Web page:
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Three reasons why iPhone won't get Adobe Flash

Adobe delighted the smartphone world, when it announced that Flash Player 10.1 will be available by the end of the year on BlackBerry, WinMo, Palm WebOS, Google Android, and Symbian phones.

But the millions of iPhone users out there are left fuming over the announcement because their beloved gadget isn't showing any signs of Adobe Flash adoption.

Research In Motion, Microsoft, Palm, Google and Nokia will all embed the Flash Player 10.1 into their handsets by the end of this year or in early 2010, but Apple is ignoring the wishes of the masses of iPhone owners across the world and did not announce any plans to integrate Adobe Flash support onto its line of smartphones.

It has been more than a year now since the industry was speculating the appearance of Adobe Flash on the iPhone, and since October 2008 we've seen Apple introducing a more powerful iPhone (the iPhone 3GS) and an improved operating system (iPhone OS 3.X), but still, no Adobe Flash — so here's why I don't think it will happen any time soon either:

3. Apple Doesn't Want Flash on the iPhone

Let's face it: when Adobe CEO Shantanu Narayan said in February that Adobe Flash on the iPhone is “a hard technical challenge, and that's part of the reason Apple and Adobe are collaborating,” we all thought that the iPhone's hardware wasn't powerful enough to support this technology.

Eight months later though, the iPhone 3GS doubled the processing power and RAM memory over its predecessor, the iPhone 3G, and the hardware barriers are gone. But still no Adobe Flash. Meanwhile, HTC managed to graciously support fully Adobe Flash on the similarly-spec'd HTC Hero, so Apple is running out of reasons to dismiss Flash.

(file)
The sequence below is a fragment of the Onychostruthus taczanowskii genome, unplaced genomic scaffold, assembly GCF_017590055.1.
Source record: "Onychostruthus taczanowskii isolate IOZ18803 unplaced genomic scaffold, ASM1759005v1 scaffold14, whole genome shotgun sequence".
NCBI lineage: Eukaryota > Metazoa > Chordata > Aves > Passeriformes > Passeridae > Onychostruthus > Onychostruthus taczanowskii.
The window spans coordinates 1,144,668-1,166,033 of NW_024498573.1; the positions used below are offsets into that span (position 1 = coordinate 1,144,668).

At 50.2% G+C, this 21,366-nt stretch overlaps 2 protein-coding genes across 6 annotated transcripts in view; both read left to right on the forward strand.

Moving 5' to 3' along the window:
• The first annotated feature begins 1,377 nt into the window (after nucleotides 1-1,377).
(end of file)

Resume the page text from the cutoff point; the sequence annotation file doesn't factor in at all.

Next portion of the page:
2. The iPhone is Created so it Won't Support Flash

The virtual limitations imposed by the iPhone software, as in only one application open at all times (except for a couple of Apple's own apps), means that an environment like Adobe Flash won't be able to install or launch other executable code by any means, including the use of a plug-in architecture (iPhone SDK EULA clause 3.3.2).

For you and me, this translates that the ways Adobe Flash or Microsoft Silverlight were designed to work are forbidden from running on the iPhone — unless Apple decides to make an exception (which sends us to point No. 1). In relation, this means that third-party browsers such as Firefox or Opera (besides being banned from the App Store because of duplicate functionality) won't be able to use Safari's built-in Java engine either.

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